SIMFEROPOL (REUTERS) - Armed men took control of two airports in the Crimea region on Friday in what the new Ukrainian leadership described as an invasion by Moscow's forces, and ousted President Viktor Yanukovych surfaced in Russia after a week on the run.
Mr Yanukovych said Russia should use all means at its disposal to stop the chaos in Ukraine as tension rose on the Black Sea peninsula of Crimea, the only region with an ethnic Russian majority and the last major bastion of resistance to the overthrow of the Moscow-backed leader.
Acting President Oleksander Turchinov accused Russia of open aggression and said Moscow was following a scenario simliar to the one before it went to war with fellow former Soviet republic Georgia in 2008.
A day after gunmen seized the Ukrainian parliament and raised the Russian flag, a representative of Turchinov in Crimea said 13 Russian aircraft had landed on the Black Sea peninsula with 150 personnel on board each one. More than 10 Russian military helicopters flew over Crimea and Russian servicemen blockaded a unit of the Ukrainian border guard in the port city of Sevastopol, the guard said.
The fleet denied its forces were involved in seizing the military airport near Sevastopol, where armed men later also occupied the runway, and a supporter described the armed group at the civilian international airport in Simferopol as Crimean militiamen. Ukraine's commercial airline said later that it had been refused entry into Crimean airspace.
Moscow has promised to defend the interests of its citizens in Ukraine. It has said it will not intervene by force, but its rhetoric since the removal of Yanukovych a week ago has echoed the run-up to its invasion of Georgia.
Any armed confrontation in Crimea would have major global repercussions, with Russia and the West already at odds over the change of power in Ukraine and supporting opposite sides in Syria's civil war. They have, however, pledged to cooperate to prop up Ukraine's faltering economy.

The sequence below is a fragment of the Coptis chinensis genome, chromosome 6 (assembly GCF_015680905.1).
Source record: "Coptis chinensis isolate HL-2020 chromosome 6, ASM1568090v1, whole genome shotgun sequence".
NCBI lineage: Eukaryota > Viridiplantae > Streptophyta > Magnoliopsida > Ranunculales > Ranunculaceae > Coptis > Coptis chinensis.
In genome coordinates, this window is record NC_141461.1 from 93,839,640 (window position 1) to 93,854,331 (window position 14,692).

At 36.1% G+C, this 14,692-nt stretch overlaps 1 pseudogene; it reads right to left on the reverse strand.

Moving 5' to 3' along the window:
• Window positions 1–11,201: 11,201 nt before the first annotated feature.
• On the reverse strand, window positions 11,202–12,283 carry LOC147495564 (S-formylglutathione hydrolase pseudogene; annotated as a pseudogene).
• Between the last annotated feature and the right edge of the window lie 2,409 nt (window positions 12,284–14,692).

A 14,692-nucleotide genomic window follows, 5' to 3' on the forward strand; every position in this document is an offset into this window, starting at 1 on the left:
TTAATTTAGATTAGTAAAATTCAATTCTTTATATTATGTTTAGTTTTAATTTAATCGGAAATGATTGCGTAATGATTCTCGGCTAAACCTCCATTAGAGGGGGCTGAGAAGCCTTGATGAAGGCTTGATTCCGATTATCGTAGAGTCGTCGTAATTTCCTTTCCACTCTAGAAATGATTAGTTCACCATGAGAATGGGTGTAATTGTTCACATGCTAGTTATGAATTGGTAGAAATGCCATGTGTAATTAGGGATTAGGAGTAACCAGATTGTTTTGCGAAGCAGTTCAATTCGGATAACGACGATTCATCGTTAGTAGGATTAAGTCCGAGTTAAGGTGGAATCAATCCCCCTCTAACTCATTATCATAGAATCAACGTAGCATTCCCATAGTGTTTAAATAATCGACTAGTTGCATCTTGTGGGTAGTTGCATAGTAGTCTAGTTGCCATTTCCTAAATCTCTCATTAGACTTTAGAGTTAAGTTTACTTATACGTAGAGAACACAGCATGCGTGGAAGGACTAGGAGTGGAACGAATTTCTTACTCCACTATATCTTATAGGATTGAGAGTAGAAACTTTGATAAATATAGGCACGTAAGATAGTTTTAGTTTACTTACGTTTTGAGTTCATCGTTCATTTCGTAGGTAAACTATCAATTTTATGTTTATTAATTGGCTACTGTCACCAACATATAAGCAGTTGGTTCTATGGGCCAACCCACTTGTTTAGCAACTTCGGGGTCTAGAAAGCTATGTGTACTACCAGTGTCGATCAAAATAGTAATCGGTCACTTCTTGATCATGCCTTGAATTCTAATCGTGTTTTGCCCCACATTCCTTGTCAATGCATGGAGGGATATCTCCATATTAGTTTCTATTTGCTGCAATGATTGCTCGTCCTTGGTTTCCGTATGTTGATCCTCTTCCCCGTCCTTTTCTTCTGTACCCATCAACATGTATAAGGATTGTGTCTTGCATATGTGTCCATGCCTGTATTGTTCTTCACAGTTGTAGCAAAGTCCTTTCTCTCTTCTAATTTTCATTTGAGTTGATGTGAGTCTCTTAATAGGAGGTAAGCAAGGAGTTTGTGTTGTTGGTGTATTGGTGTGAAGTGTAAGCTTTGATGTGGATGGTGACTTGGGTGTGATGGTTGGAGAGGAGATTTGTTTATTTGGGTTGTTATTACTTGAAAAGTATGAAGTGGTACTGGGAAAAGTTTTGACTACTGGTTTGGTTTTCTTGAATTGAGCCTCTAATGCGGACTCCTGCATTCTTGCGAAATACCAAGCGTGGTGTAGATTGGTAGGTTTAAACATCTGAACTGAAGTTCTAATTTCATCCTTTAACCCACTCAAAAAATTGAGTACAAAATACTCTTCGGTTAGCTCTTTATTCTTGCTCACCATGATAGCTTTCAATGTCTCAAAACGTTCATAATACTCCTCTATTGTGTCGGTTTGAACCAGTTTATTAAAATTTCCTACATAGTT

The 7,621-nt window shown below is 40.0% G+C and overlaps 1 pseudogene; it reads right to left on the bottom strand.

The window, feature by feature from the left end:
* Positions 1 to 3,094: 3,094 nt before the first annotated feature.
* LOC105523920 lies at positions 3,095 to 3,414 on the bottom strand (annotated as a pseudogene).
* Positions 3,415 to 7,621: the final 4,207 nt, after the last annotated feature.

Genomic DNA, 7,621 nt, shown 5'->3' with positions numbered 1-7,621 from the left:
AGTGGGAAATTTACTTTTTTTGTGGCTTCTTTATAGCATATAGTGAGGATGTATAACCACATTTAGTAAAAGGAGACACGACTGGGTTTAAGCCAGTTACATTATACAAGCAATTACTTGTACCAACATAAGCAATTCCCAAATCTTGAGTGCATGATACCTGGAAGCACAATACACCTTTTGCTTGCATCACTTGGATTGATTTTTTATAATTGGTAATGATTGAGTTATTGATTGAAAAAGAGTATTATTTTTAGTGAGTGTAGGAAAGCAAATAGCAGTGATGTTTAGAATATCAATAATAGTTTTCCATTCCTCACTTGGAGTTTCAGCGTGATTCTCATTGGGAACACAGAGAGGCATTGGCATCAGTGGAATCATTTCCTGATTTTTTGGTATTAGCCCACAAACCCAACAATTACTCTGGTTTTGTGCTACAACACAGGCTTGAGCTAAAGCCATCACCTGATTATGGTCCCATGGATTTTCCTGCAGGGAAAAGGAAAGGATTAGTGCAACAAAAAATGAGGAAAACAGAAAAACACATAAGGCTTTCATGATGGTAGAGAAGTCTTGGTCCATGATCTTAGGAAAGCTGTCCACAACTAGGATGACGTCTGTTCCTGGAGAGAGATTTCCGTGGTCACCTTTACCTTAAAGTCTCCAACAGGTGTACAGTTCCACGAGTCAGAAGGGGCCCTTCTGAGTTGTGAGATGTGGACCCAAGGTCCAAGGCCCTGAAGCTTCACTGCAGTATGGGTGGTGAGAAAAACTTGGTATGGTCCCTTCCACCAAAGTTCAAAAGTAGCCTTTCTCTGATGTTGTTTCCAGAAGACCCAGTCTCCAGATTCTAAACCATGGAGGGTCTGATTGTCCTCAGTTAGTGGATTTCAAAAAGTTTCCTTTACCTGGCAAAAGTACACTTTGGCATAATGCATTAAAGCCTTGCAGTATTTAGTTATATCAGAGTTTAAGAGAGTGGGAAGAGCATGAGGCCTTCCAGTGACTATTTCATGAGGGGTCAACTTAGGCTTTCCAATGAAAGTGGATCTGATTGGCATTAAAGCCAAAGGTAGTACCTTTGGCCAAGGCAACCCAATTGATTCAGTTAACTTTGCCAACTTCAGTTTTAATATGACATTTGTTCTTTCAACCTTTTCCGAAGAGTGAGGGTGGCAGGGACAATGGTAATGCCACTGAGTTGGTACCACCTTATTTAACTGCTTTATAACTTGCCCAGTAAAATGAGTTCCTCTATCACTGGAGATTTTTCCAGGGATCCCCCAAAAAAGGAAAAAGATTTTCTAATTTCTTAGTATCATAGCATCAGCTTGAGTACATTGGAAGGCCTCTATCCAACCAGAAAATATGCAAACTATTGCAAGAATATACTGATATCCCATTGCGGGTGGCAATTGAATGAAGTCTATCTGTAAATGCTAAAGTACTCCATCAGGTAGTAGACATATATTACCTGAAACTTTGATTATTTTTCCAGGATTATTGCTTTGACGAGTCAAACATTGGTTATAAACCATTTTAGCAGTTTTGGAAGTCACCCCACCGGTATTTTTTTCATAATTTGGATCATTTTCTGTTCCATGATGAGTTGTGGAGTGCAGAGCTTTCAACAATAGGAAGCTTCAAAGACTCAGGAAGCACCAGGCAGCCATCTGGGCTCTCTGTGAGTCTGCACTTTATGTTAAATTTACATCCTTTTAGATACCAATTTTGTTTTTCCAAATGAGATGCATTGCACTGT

The UN Security Council called an emergency session for later on Friday at the request of Ukraine's new leaders, who warned the country's territorial intergrity was threatened. Mr Turchinov said he would not give in to"provocations".
Ukraine's top security official, Andriy Paruby, said the armed men in Crimea were taking their orders from the top in Russia. "These are separate groups ... commanded by the Kremlin," Mr Paruby, secretary of the National Security and Defence Council, told a televised briefing in Kiev.
One of the options being considered was declaring a state of emergency in Crimea, he added.
The United States warned all parties not to inflame the situation and said it had raised the issue of the reported armed takeovers of the airports with Russia. US officials were seeking clarification of the origin of the armed men.
US Secretary of State John Kerry said Moscow, which put 150,000 troops on high alert on Wednesday for war games near Ukraine's border, had told him it had no intention of violating Ukraine's sovereignty.
Russian Foreign Minister Sergei Lavrov said Ukraine's new leaders should implement a political deal brokered by the European Union before Yanukovych's ouster.
The Russian Foreign ministry said on its Facebook page that Russia's Consulate General in Crimea would hand out Russian pasports to the servicemen of Ukraine's now-disbanded Berkut riot police. Protestors had accused the Berkut of firing the live bullets that killed dozens of protesters in Kiev.
Mr Yanukovych - who is wanted by the new, pro-Europe government for mass murder after the protesters' deaths - reappeared in the Russian city of Rostov-on-Don. The new authorities in Kiev started moves to seek his extradition.
Switzerland, Austria and Liechtenstein moved to freeze assets and bank accounts of up to 20 Ukrainians including Yanukovych and his son.
Mr Yanukovych said talk of foreign bank accounts was "empty chatter".
Ukraine's new rulers have said loans worth US$37 billion went missing from state accounts during Yanukovych's three years in power - a jaw-dropping sum even for a population now used to tales of a lavish lifestyle and opulent residence outside Kiev.
The new Ukrainian leadership has said the country needs almost as much as that - $35 billion (S$46 billion) - over the next two years to stave off bankruptcy. It said on Friday it hoped to get financial aid soon and was prepared to fulfil the reform criteria of the International Monetary Fund to get it.
IMF chief Christine Lagarde said she did not see anything on the economic front worthy of panic and urged the leadership to refrain from throwing numbers about she said were meaningless until properly assessed.